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RE: [dow1-2tf] Last Call on Final Draft of Issues 1 and 2

  • To: "'Milton Mueller'" <Mueller@xxxxxxx>, <marc@xxxxxxxxxxxxxx>
  • Subject: RE: [dow1-2tf] Last Call on Final Draft of Issues 1 and 2
  • From: "Tim Ruiz" <tim@xxxxxxxxxxx>
  • Date: Wed, 24 Nov 2004 13:24:42 -0600
  • Cc: <dow1-2tf@xxxxxxxxxxxxxx>, <Jeff.Neuman@xxxxxxxxxx>
  • Importance: Normal
  • In-reply-to: <s1a4948e.087@gwia201.syr.edu>
  • Sender: owner-dow1-2tf@xxxxxxxxxxxxxx

Thanks for clarifying Milton. It was the last two sentences of Marc's
comment that concerned me, and prompted my question. I'm still not confident
that step 3.iii. really covers it. It puts a lot on the ICANN General
Counsel to prove something that there are a lot of opinions on how to


-----Original Message-----
From: Milton Mueller [mailto:Mueller@xxxxxxx] 
Sent: Wednesday, November 24, 2004 1:02 PM
To: tim@xxxxxxxxxxx; marc@xxxxxxxxxxxxxx
Cc: dow1-2tf@xxxxxxxxxxxxxx; Jeff.Neuman@xxxxxxxxxx
Subject: RE: [dow1-2tf] Last Call on Final Draft of Issues 1 and 2

Just as Marc's comments puzzled me, so does this one. The procedure we
recommended said that ICANN should NOT allow registrars to make
exceptions when DNS stability is threatened. See page 2, Step 3, point

So I take it Tim that you support the current draft?

>>> Tim Ruiz <tim@xxxxxxxxxxx> 11/24/2004 8:51:55 AM >>>
>ICANN's mission involves the security and stability of the Internet.
At some point, that may take precendent over fostering competition. If
some country's local laws make it impossible for a registrar to operate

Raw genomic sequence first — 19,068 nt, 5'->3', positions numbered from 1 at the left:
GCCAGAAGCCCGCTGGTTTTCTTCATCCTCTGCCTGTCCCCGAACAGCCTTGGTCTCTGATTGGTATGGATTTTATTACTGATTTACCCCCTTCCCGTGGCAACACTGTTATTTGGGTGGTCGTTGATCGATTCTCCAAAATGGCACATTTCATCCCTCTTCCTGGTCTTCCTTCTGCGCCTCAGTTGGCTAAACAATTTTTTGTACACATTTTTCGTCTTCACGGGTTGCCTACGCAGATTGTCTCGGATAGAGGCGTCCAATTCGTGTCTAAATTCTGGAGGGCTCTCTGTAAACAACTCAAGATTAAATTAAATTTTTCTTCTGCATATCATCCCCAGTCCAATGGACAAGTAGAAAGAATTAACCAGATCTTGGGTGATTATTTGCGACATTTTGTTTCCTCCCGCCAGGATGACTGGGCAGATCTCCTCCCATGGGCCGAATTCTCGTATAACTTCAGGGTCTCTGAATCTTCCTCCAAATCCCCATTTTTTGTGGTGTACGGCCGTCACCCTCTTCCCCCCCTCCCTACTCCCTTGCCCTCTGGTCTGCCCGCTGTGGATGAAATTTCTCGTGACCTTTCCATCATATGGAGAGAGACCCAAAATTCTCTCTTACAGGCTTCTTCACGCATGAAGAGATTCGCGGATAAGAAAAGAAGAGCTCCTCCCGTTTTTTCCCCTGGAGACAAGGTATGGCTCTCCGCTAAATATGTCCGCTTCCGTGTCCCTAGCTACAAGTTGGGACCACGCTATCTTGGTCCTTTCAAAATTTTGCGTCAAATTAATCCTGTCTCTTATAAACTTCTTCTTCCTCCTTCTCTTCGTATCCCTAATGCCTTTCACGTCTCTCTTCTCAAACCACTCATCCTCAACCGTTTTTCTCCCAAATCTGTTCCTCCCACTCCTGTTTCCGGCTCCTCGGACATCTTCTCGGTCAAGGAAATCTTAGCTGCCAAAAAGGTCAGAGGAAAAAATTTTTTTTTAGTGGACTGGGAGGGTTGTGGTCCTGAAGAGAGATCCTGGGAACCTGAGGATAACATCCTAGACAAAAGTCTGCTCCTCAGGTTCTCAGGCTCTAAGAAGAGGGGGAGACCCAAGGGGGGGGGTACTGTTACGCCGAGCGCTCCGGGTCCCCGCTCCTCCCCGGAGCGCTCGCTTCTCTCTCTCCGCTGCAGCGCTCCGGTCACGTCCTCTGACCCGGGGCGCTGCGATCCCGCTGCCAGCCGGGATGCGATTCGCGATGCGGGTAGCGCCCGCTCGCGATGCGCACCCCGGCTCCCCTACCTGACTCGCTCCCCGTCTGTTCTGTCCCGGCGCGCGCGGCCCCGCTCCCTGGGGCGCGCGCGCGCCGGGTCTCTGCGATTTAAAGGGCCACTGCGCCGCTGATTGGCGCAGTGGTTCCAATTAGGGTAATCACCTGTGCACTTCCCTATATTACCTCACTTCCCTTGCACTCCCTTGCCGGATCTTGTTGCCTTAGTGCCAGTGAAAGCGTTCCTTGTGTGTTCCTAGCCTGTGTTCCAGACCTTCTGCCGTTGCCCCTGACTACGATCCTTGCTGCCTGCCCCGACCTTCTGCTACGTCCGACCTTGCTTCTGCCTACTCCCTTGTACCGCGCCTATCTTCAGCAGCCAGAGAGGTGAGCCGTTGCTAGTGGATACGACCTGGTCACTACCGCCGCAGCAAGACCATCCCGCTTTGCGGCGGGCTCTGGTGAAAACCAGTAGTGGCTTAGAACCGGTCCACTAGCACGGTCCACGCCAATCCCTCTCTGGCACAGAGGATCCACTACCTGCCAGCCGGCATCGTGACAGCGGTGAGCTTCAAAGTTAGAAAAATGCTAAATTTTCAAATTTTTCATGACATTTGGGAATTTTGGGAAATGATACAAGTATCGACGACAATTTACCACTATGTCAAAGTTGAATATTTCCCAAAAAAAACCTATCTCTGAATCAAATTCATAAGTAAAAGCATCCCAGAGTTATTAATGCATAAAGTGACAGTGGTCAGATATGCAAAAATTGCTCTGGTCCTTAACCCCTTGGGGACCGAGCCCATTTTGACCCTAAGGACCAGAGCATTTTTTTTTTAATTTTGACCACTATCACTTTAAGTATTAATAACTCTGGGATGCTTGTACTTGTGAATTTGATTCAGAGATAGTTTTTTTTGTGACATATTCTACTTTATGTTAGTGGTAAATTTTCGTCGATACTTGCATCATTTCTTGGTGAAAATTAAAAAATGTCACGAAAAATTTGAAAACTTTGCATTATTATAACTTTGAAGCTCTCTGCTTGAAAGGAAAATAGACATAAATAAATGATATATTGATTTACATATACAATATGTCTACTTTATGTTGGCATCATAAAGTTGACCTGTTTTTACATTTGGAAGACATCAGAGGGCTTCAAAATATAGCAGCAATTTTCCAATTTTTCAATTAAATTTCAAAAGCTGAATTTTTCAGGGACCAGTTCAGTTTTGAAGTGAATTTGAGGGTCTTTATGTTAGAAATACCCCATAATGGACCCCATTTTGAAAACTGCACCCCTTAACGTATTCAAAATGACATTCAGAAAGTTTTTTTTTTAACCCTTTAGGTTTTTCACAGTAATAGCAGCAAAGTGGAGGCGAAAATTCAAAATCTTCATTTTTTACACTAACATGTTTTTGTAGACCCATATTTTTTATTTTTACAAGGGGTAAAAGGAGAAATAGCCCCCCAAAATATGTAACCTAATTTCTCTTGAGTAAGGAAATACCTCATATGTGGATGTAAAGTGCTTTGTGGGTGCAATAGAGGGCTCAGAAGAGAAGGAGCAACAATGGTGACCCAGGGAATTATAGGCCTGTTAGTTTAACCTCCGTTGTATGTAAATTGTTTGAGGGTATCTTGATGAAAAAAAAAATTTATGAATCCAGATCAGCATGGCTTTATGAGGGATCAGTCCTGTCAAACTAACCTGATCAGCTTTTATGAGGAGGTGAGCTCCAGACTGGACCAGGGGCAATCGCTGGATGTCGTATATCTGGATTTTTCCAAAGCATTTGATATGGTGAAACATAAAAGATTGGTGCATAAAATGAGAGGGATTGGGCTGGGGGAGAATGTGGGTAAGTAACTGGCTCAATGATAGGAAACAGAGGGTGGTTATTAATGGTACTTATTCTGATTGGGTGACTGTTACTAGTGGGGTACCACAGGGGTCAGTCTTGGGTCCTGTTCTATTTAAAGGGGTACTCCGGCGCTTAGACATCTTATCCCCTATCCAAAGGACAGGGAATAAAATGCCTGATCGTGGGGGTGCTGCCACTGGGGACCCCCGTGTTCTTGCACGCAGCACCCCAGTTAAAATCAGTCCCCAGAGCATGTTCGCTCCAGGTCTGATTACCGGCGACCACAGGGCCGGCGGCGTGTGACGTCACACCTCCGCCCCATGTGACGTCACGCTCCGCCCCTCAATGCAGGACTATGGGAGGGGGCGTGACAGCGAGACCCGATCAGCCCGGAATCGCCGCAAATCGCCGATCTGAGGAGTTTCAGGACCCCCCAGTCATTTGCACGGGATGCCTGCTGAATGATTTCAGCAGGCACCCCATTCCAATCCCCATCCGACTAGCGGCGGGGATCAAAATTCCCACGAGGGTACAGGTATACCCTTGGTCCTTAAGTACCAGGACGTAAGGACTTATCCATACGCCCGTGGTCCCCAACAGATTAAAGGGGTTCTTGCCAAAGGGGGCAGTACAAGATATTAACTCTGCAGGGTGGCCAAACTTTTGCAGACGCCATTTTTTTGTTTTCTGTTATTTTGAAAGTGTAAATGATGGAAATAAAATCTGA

in a manner that complies with what is deemed as necessary policies to
ensure that stability and security then isn't it reasonable to consider
that until the conflicts are resolved, registrar accreditations in that
country may not be possible?


-------- Original Message --------
Subject: RE: [dow1-2tf] Last Call on Final Draft of Issues 1 and 2
From: "Marc Schneiders" <marc@xxxxxxxxxxxxxx>
Date: Wed, November 24, 2004 6:51 am
To: "Neuman, Jeff" <Jeff.Neuman@xxxxxxxxxx>
Cc: dow1-2tf@xxxxxxxxxxxxxx 

Since I came into the TF late and had little occasion to participate
in the drafting of this text, I should perhaps not now in the end
start bringing up new issues. I was just wondering whether the wording
does include cases, where a registrar gets sued by an individual or a
group (e.g. a consumer organization) for divulging private
information. A court could order a registrar to stop doing that for
specific whois entries. Even award damages. In the latter case, the
registrar might have to close down whois altogether to avoid
further claims. Does the step by step procedure cater for such
situations too?

On Tue, 23 Nov 2004, at 21:25 [=GMT-0500], Neuman, Jeff wrote:

> No, even in the US, we do not consider the "courts" as a "government
> agency." :)
> Is there a place in the document that you are looking at?
> Jeff
> -----Original Message-----
> From: Marc Schneiders [mailto:marc@xxxxxxxxxxxxxx] 
> Sent: Tuesday, November 23, 2004 6:35 PM
> To: Neuman, Jeff
> Cc: dow1-2tf@xxxxxxxxxxxxxx 
> Subject: Re: [dow1-2tf] Last Call on Final Draft of Issues 1 and 2
> Stupid question from a non-native English speaking European about
> the meaning of a word in the text on conflicts with national privacy
> laws:
> Is a 'court of law' a 'government agency'?
> I would never, ever, include courts under government agencies. And
> judges in my country would hang me if I did (and we still had
> punishment, which we fortunately do not). But if this is normal in
> English, I have no problems. So just for clarification. Thanks.
> Marc Schneiders

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